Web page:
|TL/DR: Why is Kellogg splitting up? Although they explain it with lots of corporate-speak, the truth is that sales have been stagnant and the break-up will allow the core company to separate itself from poorer performing business lines and to focus on the growth oriented global snack food category.
In June, 2022 Kellogg Co. announced plans to split into three independent companies. Kellogg said the largest of the businesses will focus on snack foods while the other two businesses will be based on their cereal brands and plant-based foods, respectively. While unnamed as of June 2022, it’s anticipated that the businesses will be:
A Global Snacking Company. This will consist of the bulk of Kellogg’s brands that account for about $11.4 billion in sales and 80% of the companies $14 billion in revenues (2021). Product lines will include global snacking, international cereal and noodles, and the North America frozen breakfast brands. Popular brands include brands Pringles, Cheez-It and Pop Tarts
The North America Cereal Company – Maker of cereal brands that include Rice Krispies, Frosted Flakes and Froot Loops that accounts for about $2.4 billion* in net sales
Plant Based Food Company – This is primarily the MorningStar Farms brand with about $340 million in sales.
Steve Cahillane, Kellogg Company’s Chairman and CEO, said the split will allow each company to “all have significant standalone potential, and an enhanced focus will enable them to better direct their resources toward their distinct strategic priorities.” According to Cahillane, the spinoffs will result in existing Kellogg shareholders receiving shares in the new companies. Kellogg’s hopes to complete the transactions by the end of 2023, with the cereal spinoff likely to happen first.
What’s Behind the Plan?
In explaining the move Kellogg claims that each business will “have significant standalone potential, and an enhanced focus will enable them to better direct their resources toward their distinct strategic priorities. In turn, each business is expected to create more value for all stakeholders, and each is well positioned to build a new era of innovation and growth.” That sounds like a mouthful of “corporate-speak” which may or may not make sense.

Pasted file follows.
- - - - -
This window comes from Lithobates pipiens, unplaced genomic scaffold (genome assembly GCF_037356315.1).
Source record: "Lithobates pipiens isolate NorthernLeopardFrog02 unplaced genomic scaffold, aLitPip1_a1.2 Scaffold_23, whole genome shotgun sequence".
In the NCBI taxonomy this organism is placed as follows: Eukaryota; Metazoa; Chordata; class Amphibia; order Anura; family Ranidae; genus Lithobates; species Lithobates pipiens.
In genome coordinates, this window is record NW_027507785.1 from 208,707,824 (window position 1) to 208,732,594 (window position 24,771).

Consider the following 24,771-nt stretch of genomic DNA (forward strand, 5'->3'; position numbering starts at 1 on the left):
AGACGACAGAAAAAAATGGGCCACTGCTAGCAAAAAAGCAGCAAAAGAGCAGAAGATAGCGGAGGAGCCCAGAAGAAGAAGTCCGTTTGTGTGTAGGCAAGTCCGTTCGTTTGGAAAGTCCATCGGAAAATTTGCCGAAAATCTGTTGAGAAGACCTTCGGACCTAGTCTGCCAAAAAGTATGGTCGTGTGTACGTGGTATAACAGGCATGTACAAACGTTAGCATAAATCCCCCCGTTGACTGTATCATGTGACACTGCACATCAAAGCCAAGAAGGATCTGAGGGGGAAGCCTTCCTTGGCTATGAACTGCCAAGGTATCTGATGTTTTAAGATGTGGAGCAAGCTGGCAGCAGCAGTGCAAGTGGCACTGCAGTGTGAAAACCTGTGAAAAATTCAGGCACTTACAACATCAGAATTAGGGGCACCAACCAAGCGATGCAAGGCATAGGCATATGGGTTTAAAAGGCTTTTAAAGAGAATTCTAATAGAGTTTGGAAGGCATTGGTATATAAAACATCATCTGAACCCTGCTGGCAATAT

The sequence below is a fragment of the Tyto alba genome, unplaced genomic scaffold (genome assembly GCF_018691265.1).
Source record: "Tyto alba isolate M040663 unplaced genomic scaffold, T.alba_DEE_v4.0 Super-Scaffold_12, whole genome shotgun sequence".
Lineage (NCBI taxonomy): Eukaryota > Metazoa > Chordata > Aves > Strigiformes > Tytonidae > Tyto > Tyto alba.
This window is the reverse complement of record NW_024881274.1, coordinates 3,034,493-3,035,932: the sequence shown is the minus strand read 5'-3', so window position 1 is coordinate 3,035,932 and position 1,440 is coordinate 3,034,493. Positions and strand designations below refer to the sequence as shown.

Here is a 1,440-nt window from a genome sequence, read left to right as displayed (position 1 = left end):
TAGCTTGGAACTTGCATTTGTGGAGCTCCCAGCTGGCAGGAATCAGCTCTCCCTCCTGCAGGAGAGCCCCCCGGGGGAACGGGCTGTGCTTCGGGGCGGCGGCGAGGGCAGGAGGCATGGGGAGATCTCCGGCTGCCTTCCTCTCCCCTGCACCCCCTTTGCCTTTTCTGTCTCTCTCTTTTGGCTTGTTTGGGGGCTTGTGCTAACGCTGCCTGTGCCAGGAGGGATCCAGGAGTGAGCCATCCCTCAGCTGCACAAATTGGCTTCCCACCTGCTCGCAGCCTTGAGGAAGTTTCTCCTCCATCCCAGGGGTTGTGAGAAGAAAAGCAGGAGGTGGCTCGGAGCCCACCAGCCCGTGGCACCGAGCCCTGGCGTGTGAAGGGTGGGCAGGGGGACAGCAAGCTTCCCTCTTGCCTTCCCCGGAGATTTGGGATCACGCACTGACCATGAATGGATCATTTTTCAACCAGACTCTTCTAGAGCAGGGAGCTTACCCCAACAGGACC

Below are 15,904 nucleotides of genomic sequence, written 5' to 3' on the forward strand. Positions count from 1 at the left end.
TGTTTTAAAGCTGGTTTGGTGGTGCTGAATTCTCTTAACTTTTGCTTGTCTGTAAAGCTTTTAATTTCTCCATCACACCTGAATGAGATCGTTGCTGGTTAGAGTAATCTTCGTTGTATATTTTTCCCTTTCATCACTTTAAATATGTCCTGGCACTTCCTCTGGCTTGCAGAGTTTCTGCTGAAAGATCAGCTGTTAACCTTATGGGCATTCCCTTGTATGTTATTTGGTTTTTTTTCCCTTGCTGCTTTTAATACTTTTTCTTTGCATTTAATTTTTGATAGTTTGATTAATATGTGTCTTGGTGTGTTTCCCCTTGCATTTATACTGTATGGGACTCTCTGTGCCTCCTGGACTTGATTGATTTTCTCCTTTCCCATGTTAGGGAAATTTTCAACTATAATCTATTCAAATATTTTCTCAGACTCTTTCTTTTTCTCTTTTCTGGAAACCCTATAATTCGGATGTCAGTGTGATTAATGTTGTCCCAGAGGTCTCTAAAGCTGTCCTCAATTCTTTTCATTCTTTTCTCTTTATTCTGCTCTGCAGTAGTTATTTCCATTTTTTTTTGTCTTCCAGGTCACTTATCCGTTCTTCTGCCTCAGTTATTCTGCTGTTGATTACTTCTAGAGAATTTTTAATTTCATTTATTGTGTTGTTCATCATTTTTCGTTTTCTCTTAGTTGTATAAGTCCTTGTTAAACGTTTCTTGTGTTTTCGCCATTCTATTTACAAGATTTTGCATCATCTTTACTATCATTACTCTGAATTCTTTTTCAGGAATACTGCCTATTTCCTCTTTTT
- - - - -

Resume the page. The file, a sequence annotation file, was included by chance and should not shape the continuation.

The truth is that Kellogg’s revenues have been struggling to grow for 10 years now, and the company is losing market share in both North America and Europe. The most likely truth is that Kellogg is simply re-organizing so that it can better compete in the global snack food business that is competitive and rapidly changing. The global snack business is growing as people are increasingly eating more often between meals. Kellogg’s chief focus has been in this arena since it acquired the Pringles brand in 2012 for $2.7 billion. This move allows the company to go “all-in” as a pure snack food company that does not have to concern itself with its legacy North American business.
- Cereal brands such as Special K, Froot Loops and Rice Krispies once served as the foundation of Kellogg’s business. However, cereal sales in the U.S. have been slowing down as people eat on the go and reach for more non-cereal options in the morning.
- International is where the growth is as the new snack foods business will also house its international cereal and noodles brands as well as its North America frozen breakfast division. Product lines in the new business account for 80% of Kellogg’s revenues.
- Some analysts believe that the breakup is paving way for the sale of the plant based lines which face stiff competition from a host of players including Danone, Beyond Meat and Impossible Foods.
Long based in Battle Creek, MI, the headquarters of the new snack food company will move to Chicago. The orphan companies (U.S. Cereals and Plant-based foods) will remain in Battle Creek.
The last major split of food producers was in 2012 when Kraft split to create Mondelez. In related news, Mondelez recently it announced it will acquire CLIF Bar & Co., a major energy bar company. Mondelez says that the $2.9 billion deal is expected to close in late 2022.